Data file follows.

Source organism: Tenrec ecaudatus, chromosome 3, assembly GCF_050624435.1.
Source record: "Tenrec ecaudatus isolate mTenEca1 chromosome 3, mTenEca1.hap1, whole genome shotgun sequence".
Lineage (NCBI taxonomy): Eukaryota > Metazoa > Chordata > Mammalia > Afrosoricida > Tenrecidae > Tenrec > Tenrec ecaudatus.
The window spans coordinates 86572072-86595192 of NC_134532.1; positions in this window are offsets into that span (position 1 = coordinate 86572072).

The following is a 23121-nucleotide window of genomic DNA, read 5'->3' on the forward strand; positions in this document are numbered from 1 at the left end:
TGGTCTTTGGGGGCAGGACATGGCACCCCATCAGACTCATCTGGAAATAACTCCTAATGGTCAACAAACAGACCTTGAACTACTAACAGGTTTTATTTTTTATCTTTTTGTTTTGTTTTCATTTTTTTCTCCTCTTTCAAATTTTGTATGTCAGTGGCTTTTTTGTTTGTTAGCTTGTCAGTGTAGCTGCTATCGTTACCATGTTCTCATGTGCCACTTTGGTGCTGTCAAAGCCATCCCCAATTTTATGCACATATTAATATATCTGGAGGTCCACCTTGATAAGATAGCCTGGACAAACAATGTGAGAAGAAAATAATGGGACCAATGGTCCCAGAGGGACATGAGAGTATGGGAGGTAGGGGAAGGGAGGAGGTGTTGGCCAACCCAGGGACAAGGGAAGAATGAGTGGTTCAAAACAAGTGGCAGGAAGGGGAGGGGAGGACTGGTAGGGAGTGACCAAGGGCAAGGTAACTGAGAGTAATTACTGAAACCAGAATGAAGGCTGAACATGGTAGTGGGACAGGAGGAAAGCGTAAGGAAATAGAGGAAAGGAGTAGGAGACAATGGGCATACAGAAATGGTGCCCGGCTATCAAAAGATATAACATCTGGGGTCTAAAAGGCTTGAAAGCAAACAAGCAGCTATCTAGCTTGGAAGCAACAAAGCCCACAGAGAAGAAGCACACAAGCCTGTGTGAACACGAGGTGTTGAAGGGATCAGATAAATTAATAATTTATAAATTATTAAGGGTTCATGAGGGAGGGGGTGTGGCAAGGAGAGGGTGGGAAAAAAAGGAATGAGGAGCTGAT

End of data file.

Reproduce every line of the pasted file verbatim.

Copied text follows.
Source organism: Tenrec ecaudatus, chromosome 3, assembly GCF_050624435.1.
Source record: "Tenrec ecaudatus isolate mTenEca1 chromosome 3, mTenEca1.hap1, whole genome shotgun sequence".
Lineage (NCBI taxonomy): Eukaryota > Metazoa > Chordata > Mammalia > Afrosoricida > Tenrecidae > Tenrec > Tenrec ecaudatus.
The window spans coordinates 86572072-86595192 of NC_134532.1; positions in this window are offsets into that span (position 1 = coordinate 86572072).

The following is a 23121-nucleotide window of genomic DNA, read 5'->3' on the forward strand; positions in this document are numbered from 1 at the left end:
TGGTCTTTGGGGGCAGGACATGGCACCCCATCAGACTCATCTGGAAATAACTCCTAATGGTCAACAAACAGACCTTGAACTACTAACAGGTTTTATTTTTTATCTTTTTGTTTTGTTTTCATTTTTTTCTCCTCTTTCAAATTTTGTATGTCAGTGGCTTTTTTGTTTGTTAGCTTGTCAGTGTAGCTGCTATCGTTACCATGTTCTCATGTGCCACTTTGGTGCTGTCAAAGCCATCCCCAATTTTATGCACATATTAATATATCTGGAGGTCCACCTTGATAAGATAGCCTGGACAAACAATGTGAGAAGAAAATAATGGGACCAATGGTCCCAGAGGGACATGAGAGTATGGGAGGTAGGGGAAGGGAGGAGGTGTTGGCCAACCCAGGGACAAGGGAAGAATGAGTGGTTCAAAACAAGTGGCAGGAAGGGGAGGGGAGGACTGGTAGGGAGTGACCAAGGGCAAGGTAACTGAGAGTAATTACTGAAACCAGAATGAAGGCTGAACATGGTAGTGGGACAGGAGGAAAGCGTAAGGAAATAGAGGAAAGGAGTAGGAGACAATGGGCATACAGAAATGGTGCCCGGCTATCAAAAGATATAACATCTGGGGTCTAAAAGGCTTGAAAGCAAACAAGCAGCTATCTAGCTTGGAAGCAACAAAGCCCACAGAGAAGAAGCACACAAGCCTGTGTGAACACGAGGTGTTGAAGGGATCAGATAAATTAATAATTTATAAATTATTAAGGGTTCATGAGGGAGGGGGTGTGGCAAGGAGAGGGTGGGAAAAAAAGGAATGAGGAGCTGAT